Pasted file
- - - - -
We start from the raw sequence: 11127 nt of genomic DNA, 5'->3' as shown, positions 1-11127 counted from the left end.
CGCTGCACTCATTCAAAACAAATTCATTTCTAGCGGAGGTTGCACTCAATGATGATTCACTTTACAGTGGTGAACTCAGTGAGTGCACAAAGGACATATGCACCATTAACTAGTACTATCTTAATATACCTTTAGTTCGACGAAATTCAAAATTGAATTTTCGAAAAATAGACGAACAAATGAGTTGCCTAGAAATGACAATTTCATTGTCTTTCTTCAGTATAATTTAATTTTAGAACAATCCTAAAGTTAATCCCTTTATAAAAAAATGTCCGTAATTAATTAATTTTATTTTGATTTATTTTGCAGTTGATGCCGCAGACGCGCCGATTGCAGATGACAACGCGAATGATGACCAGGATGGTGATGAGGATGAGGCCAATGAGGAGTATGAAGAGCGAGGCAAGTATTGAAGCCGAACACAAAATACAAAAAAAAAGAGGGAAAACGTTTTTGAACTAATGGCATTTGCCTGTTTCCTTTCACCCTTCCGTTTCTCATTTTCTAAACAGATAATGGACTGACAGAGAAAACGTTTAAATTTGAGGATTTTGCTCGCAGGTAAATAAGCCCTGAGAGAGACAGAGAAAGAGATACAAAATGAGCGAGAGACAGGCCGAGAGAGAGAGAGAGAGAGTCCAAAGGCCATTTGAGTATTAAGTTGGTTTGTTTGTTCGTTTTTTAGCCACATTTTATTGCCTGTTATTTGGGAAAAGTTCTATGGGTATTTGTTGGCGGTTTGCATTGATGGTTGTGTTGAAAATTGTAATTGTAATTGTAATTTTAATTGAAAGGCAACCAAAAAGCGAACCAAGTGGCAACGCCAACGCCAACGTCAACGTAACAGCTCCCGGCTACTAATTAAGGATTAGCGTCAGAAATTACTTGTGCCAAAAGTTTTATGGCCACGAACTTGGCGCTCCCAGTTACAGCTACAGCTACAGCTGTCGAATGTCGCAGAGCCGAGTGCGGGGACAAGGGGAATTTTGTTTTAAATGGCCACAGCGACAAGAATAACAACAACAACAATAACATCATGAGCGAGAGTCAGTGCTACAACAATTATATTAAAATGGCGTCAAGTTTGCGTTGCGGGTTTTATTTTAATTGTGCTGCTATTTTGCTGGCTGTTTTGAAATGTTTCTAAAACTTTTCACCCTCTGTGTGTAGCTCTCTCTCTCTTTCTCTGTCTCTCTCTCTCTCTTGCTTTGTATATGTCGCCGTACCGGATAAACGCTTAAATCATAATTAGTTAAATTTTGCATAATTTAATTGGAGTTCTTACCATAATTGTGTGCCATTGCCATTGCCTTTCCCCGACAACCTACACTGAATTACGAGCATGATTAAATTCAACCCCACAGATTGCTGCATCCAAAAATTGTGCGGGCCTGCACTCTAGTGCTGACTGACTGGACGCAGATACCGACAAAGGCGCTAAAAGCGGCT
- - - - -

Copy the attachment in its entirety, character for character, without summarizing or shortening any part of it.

We start from the raw sequence: 11127 nt of genomic DNA, 5'->3' as shown, positions 1-11127 counted from the left end.
CGCTGCACTCATTCAAAACAAATTCATTTCTAGCGGAGGTTGCACTCAATGATGATTCACTTTACAGTGGTGAACTCAGTGAGTGCACAAAGGACATATGCACCATTAACTAGTACTATCTTAATATACCTTTAGTTCGACGAAATTCAAAATTGAATTTTCGAAAAATAGACGAACAAATGAGTTGCCTAGAAATGACAATTTCATTGTCTTTCTTCAGTATAATTTAATTTTAGAACAATCCTAAAGTTAATCCCTTTATAAAAAAATGTCCGTAATTAATTAATTTTATTTTGATTTATTTTGCAGTTGATGCCGCAGACGCGCCGATTGCAGATGACAACGCGAATGATGACCAGGATGGTGATGAGGATGAGGCCAATGAGGAGTATGAAGAGCGAGGCAAGTATTGAAGCCGAACACAAAATACAAAAAAAAAGAGGGAAAACGTTTTTGAACTAATGGCATTTGCCTGTTTCCTTTCACCCTTCCGTTTCTCATTTTCTAAACAGATAATGGACTGACAGAGAAAACGTTTAAATTTGAGGATTTTGCTCGCAGGTAAATAAGCCCTGAGAGAGACAGAGAAAGAGATACAAAATGAGCGAGAGACAGGCCGAGAGAGAGAGAGAGAGAGTCCAAAGGCCATTTGAGTATTAAGTTGGTTTGTTTGTTCGTTTTTTAGCCACATTTTATTGCCTGTTATTTGGGAAAAGTTCTATGGGTATTTGTTGGCGGTTTGCATTGATGGTTGTGTTGAAAATTGTAATTGTAATTGTAATTTTAATTGAAAGGCAACCAAAAAGCGAACCAAGTGGCAACGCCAACGCCAACGTCAACGTAACAGCTCCCGGCTACTAATTAAGGATTAGCGTCAGAAATTACTTGTGCCAAAAGTTTTATGGCCACGAACTTGGCGCTCCCAGTTACAGCTACAGCTACAGCTGTCGAATGTCGCAGAGCCGAGTGCGGGGACAAGGGGAATTTTGTTTTAAATGGCCACAGCGACAAGAATAACAACAACAACAATAACATCATGAGCGAGAGTCAGTGCTACAACAATTATATTAAAATGGCGTCAAGTTTGCGTTGCGGGTTTTATTTTAATTGTGCTGCTATTTTGCTGGCTGTTTTGAAATGTTTCTAAAACTTTTCACCCTCTGTGTGTAGCTCTCTCTCTCTTTCTCTGTCTCTCTCTCTCTCTTGCTTTGTATATGTCGCCGTACCGGATAAACGCTTAAATCATAATTAGTTAAATTTTGCATAATTTAATTGGAGTTCTTACCATAATTGTGTGCCATTGCCATTGCCTTTCCCCGACAACCTACACTGAATTACGAGCATGATTAAATTCAACCCCACAGATTGCTGCATCCAAAAATTGTGCGGGCCTGCACTCTAGTGCTGACTGACTGGACGCAGATACCGACAAAGGCGCTAAAAGCGGCT